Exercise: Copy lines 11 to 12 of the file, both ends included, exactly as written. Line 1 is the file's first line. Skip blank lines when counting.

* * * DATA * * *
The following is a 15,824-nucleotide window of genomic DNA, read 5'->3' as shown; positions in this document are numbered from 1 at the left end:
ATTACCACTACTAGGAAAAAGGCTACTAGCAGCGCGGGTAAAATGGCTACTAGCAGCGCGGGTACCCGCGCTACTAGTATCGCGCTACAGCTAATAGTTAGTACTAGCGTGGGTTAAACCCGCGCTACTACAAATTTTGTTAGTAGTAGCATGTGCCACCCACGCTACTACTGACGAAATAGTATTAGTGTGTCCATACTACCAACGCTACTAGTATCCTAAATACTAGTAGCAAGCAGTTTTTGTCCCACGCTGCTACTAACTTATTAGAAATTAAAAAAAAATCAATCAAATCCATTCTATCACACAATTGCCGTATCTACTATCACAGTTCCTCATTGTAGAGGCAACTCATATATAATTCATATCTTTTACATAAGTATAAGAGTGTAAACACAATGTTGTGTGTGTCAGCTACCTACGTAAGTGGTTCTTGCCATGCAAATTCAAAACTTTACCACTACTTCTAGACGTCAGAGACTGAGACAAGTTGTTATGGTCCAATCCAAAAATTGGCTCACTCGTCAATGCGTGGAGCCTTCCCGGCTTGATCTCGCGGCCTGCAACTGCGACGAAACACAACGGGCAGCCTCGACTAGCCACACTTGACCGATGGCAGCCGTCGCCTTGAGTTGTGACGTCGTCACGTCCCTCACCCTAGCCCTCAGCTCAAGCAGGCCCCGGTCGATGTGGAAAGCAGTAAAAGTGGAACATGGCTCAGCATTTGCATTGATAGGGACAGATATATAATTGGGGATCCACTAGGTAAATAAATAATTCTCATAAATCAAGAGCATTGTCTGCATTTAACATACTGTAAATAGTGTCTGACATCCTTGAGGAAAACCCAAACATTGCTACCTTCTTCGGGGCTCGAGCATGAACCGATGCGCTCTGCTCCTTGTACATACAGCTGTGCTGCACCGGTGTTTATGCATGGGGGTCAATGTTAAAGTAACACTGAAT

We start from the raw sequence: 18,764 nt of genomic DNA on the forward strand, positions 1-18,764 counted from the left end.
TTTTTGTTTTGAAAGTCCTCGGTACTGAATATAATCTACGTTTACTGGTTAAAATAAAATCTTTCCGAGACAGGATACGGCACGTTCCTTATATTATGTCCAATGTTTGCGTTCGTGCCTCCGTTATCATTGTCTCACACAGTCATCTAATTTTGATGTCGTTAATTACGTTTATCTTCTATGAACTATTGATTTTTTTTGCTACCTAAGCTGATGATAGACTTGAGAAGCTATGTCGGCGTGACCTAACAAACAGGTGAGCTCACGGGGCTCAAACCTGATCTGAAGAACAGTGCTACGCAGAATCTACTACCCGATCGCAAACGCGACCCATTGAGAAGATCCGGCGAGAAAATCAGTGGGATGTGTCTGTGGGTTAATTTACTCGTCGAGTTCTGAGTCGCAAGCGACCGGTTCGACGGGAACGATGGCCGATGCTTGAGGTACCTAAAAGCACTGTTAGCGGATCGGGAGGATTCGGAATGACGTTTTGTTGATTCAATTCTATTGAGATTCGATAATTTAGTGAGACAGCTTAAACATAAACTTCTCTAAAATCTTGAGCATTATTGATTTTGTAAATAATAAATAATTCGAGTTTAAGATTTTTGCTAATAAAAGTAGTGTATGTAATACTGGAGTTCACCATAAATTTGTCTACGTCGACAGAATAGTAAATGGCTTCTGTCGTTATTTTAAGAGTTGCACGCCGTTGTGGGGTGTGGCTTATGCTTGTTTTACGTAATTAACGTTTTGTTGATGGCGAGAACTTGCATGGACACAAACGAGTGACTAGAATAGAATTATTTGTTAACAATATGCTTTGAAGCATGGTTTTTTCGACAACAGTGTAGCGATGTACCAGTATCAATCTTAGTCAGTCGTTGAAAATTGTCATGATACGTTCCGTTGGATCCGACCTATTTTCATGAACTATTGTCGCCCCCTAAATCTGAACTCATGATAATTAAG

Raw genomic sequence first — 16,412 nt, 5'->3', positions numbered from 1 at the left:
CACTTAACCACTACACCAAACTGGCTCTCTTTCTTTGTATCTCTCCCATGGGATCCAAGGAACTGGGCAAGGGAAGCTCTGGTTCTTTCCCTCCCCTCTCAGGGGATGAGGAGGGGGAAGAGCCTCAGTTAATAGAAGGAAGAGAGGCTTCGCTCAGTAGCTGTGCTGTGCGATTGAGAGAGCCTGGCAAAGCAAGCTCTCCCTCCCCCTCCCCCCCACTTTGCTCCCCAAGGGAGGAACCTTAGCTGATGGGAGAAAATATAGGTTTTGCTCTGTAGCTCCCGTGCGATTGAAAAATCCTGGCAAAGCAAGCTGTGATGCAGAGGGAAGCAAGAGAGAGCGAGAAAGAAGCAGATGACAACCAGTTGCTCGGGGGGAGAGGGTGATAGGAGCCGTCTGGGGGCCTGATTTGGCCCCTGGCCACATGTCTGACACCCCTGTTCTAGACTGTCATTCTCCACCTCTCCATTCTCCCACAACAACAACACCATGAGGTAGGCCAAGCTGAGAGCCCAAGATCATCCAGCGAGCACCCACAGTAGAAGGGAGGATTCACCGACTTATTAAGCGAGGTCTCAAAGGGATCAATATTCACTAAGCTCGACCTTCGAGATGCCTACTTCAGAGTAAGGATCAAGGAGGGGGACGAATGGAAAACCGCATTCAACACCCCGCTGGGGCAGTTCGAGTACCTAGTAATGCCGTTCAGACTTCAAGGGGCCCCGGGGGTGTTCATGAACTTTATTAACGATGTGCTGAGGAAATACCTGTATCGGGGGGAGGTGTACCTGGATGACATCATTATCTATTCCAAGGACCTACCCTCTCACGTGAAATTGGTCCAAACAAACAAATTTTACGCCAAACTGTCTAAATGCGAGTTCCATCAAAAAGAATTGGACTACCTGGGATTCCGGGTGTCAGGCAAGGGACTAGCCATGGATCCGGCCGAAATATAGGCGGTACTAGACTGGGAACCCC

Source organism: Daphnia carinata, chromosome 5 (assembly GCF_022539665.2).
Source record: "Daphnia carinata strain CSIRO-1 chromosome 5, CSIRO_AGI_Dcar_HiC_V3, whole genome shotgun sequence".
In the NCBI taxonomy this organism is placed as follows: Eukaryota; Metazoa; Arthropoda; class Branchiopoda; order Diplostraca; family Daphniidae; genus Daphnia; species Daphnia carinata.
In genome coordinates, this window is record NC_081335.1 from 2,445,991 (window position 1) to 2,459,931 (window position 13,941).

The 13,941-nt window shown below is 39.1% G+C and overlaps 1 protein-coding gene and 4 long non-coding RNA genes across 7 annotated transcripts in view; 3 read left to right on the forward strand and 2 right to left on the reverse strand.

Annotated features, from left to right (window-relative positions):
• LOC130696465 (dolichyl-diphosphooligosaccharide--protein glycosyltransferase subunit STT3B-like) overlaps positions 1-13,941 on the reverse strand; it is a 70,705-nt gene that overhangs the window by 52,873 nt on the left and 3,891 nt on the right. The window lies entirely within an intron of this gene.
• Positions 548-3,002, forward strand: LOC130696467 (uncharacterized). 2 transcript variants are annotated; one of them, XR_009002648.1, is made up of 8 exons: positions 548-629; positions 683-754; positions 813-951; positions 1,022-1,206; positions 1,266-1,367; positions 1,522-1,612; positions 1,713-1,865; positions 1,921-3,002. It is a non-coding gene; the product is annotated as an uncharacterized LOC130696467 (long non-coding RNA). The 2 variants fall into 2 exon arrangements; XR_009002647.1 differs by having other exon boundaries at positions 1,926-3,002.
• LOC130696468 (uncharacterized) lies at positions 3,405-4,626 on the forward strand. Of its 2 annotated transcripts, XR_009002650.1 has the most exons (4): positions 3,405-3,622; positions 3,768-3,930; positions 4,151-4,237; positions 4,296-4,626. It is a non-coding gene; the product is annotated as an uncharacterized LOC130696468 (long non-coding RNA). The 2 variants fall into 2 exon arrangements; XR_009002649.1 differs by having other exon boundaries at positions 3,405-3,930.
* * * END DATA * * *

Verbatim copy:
The 13,941-nt window shown below is 39.1% G+C and overlaps 1 protein-coding gene and 4 long non-coding RNA genes across 7 annotated transcripts in view; 3 read left to right on the forward strand and 2 right to left on the reverse strand.

Annotated features, from left to right (window-relative positions):